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Nigeria needs administrative restructuring, says Uduaghan

By Monday Osayande, Asaba
16 December 2020   |   3:39 am
Following lack of consensus and divergent views among Nigerians on restructuring, former governor of Delta State, Emmanuel Uduaghan, has canvassed ‘administrative restructuring’ of the country for greater development.

Following lack of consensus and divergent views among Nigerians on restructuring, former governor of Delta State, Emmanuel Uduaghan, has canvassed ‘administrative restructuring’ of the country for greater development.

Uduaghan explained that restructuring meant different things to different people depending on their background, which he said, had made it difficult to reach a consensus on the subject matter.

Uduaghan stated this as a guest on The Discourse, a programme on Classic FM in Lagos.

Uduaghan, who was Delta State Governor between 2007 and 2015, pointed out that since there was no agreement on restructuring, achieving it would be an almost impossible task.

“Restructuring means different things to different people and that is why we cannot be talking about restructuring or achieve restructuring as a country.

“Some people see restructuring on a geographical basis. Let us just build this country into several states and all that, let us merge some states you know, some parts of the country have taken all positions in government, all the appointments belong to one part of the country or we need to redistribute them. They look at restructuring from different geographical issues.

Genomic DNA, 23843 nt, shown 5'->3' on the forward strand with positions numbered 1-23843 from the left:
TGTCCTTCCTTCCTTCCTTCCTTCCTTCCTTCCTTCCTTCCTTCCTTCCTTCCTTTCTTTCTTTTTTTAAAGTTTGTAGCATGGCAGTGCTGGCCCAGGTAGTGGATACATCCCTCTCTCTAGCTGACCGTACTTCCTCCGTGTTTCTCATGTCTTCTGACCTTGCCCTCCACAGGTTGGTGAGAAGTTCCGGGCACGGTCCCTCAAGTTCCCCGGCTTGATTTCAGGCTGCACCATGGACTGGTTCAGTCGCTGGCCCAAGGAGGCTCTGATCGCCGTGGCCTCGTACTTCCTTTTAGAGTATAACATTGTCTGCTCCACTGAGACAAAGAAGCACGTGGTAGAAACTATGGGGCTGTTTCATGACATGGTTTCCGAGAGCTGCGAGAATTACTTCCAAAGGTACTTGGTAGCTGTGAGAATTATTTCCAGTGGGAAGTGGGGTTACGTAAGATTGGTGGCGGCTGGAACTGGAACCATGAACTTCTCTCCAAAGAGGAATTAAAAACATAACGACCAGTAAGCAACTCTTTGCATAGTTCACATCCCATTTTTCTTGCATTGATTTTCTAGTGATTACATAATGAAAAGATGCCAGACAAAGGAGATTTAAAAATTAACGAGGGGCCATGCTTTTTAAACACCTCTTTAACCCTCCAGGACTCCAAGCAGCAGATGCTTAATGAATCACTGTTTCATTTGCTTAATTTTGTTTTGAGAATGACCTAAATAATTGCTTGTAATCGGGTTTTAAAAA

“But l look at restructuring on the administrative basis. Administrative in the sense that there is a huge gap in the percentage of funds that goes to the Federal government compared to the states and local government areas,” he said.

Uduaghan, who recently returned to the Peoples Democratic Party (PDP) from the All Progressives Congress (APC) following his defection over two years ago, explained that the administrative complexity between the Federal, states and the local government areas hinder the country’s development.

He blamed the country’s failure to realise much of its potentials on huge responsibilities vested on the Federal Government through the exclusive list, which restricts the state and local governments from performing some duties in their domains.